Like Michael Feinstein, Harry Connick Jr. and Michael Bublé, I am a staunch defender of the "Great American Songbook." Written mostly before the end of World War II, those songs belonged to my parents' generation. They're the songs I loved hearing as a kid, and still love.
My musical tastes were cemented early in life by the vocal interpreters of these compositions, from Billie to Frank to Billy to Bing. As a young man, I had no interest in Pink Floyd or the Grateful Dead; I didn't need their music or a joint to get high. I just had to put on any one of Ella Fitzgerald's songbook albums from her Verve years, where she paid tribute to the likes of Cole Porter, Duke Ellington and Rodgers and Hart. To quote the Gershwin brothers, "Who could ask for anything more?"
After decades of being eclipsed, the "Great American Songbook" made a comeback in 1982. It was the year I bought my first Linda Ronstadt album, the Grammy Award–winning "What's New?" It was the first of three LPs in which she teamed with Nelson Riddle and his Orchestra to sing (exquisitely so, sans gimmicks) the classic songs of the 1920s, '30s and '40s. I even went to see her perform with Riddle at the Orpheum Theater in San Francisco.
I loved Ronstadt for bringing back this sophisticated art form, and for exposing it to a new generation. But over the years I've also come to hate her for it. In her wake have come a flood of recordings by misguided rock stars, folk singers and opera singers, all of whom decided to step out of their musical comfort zones to sing the songs of Irving Berlin, Harry Warren, Harold Arlen, Johnny Mercer and the gang. They include Carly Simon, Sinead O'Connor and Wagnerian soprano Jessye Norman.
The latest to join the fold is Bob Dylan, whose new CD, "Shadows in the Night," pays homage to the romantic songs of Frank Sinatra.
Maybe Dylan figures that if raspy-voiced Rod Stewart can make a fortune in his senior years singing the "Great American Songbook"—so far, five albums of them—then so can he. Stewart has become the Margaret "Big Eyes" Keane of the genre. The purist interpreters of those songs, like Mel Tormé, Nat King Cole, June Christy, Anita O'Day, Billy Eckstine and Sarah Vaughn, knew how to play it cool, avoiding sentimentality. Tony Bennett is still going strong—even teaching Lady Gaga how to do it right.
No one can ever accuse Dylan of being a great singer. Still, when I heard he was about to release an album of Sinatra songs, I remained open-minded. I had, after all, heard Peggy Lee, Rosemary Clooney and the legendary Mabel Mercer perform at the end of their careers. They could still deliver, even if they practically talked their songs. The same goes for Jack Jones, who in his late 70s is still recording. I reasoned, because Dylan is anything but schmaltzy, he just might pull it off. He certainly appreciates great lyrics.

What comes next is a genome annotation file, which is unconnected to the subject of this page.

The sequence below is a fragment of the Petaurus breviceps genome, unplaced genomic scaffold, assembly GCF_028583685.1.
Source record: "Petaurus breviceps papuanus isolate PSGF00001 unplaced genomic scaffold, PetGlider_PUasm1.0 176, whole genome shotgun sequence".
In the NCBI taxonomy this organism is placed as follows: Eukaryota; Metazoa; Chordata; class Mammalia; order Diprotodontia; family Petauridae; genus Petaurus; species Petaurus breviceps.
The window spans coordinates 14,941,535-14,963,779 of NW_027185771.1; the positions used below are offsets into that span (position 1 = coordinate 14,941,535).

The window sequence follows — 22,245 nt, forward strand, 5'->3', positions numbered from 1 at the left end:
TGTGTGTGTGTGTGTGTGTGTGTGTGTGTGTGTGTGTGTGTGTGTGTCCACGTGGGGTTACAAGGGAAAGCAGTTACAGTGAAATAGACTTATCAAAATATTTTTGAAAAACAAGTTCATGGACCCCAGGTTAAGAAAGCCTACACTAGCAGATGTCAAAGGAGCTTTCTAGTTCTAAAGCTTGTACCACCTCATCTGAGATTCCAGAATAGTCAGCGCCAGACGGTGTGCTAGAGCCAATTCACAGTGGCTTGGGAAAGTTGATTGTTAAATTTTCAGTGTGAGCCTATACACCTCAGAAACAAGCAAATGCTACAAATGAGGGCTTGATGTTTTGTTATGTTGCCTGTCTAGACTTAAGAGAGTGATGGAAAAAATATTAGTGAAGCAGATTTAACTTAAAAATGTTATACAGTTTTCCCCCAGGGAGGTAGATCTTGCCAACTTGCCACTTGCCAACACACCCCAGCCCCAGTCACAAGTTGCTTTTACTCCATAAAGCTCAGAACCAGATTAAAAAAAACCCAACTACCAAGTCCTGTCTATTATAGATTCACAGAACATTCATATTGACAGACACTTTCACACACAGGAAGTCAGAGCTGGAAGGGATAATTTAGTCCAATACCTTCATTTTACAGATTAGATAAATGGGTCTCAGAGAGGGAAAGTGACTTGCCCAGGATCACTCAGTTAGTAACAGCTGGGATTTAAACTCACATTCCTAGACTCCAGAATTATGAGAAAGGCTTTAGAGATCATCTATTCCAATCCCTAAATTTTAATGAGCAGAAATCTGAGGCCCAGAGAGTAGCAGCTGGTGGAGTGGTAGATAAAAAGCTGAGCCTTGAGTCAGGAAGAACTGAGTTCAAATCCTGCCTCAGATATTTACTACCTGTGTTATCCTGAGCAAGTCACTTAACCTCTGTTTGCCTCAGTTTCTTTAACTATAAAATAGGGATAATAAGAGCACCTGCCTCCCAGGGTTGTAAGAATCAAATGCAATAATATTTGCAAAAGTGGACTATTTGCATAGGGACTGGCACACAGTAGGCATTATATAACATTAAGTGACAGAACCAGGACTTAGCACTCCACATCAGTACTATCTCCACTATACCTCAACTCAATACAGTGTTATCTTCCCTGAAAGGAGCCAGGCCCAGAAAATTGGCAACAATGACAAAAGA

Dylan tells AARP magazine in its latest issue, "I love those songs, and I'm not going to bring any disrespect to them. To trash those songs would be sacrilegious. And we've all heard those songs being trashed, and we're used to it. In some kind of ways you want to right those wrongs."
So it was with great hope that I downloaded "Shadows in the Night." Believe me, I've tried my best to listen to his croaky renditions of such standards as "Some Enchanted Evening," "What'll I Do?" and "Full Moon and Empty Arms," but hard as I try I can't make it to the end of a song. And it's not just because he's so painfully out of tune and can't hold notes. I can't bear hearing Oscar Hammerstein's elegant, mellifluous lyrics reduced to "Who can give ya reasons, who can tell ya why." For me, listening to "Shadows in the Night" is like eating anchovies on ice cream.
In the late 1950s and early '60s, conductor and arranger Paul Weston and his wife, the great jazz singer Jo Stafford, recorded five albums under the pseudonyms of Jonathan and Darlene Edwards. The albums involved Weston playing songs on the piano in unconventional rhythms, while Stafford sang off-key in a high-pitched voice. My favorite of them—which I possess in its original vinyl—is "Jonathan and Darlene Edwards in Paris." In this LP they deliberately massacre songs about the City of Light, including Porter's "I Love Paris" and Kern's "The Last Time I Saw Paris."
For that send-up, Weston and Stafford took home the Grammy Award for Best Comedy Album of the Year. Maybe Dylan will too.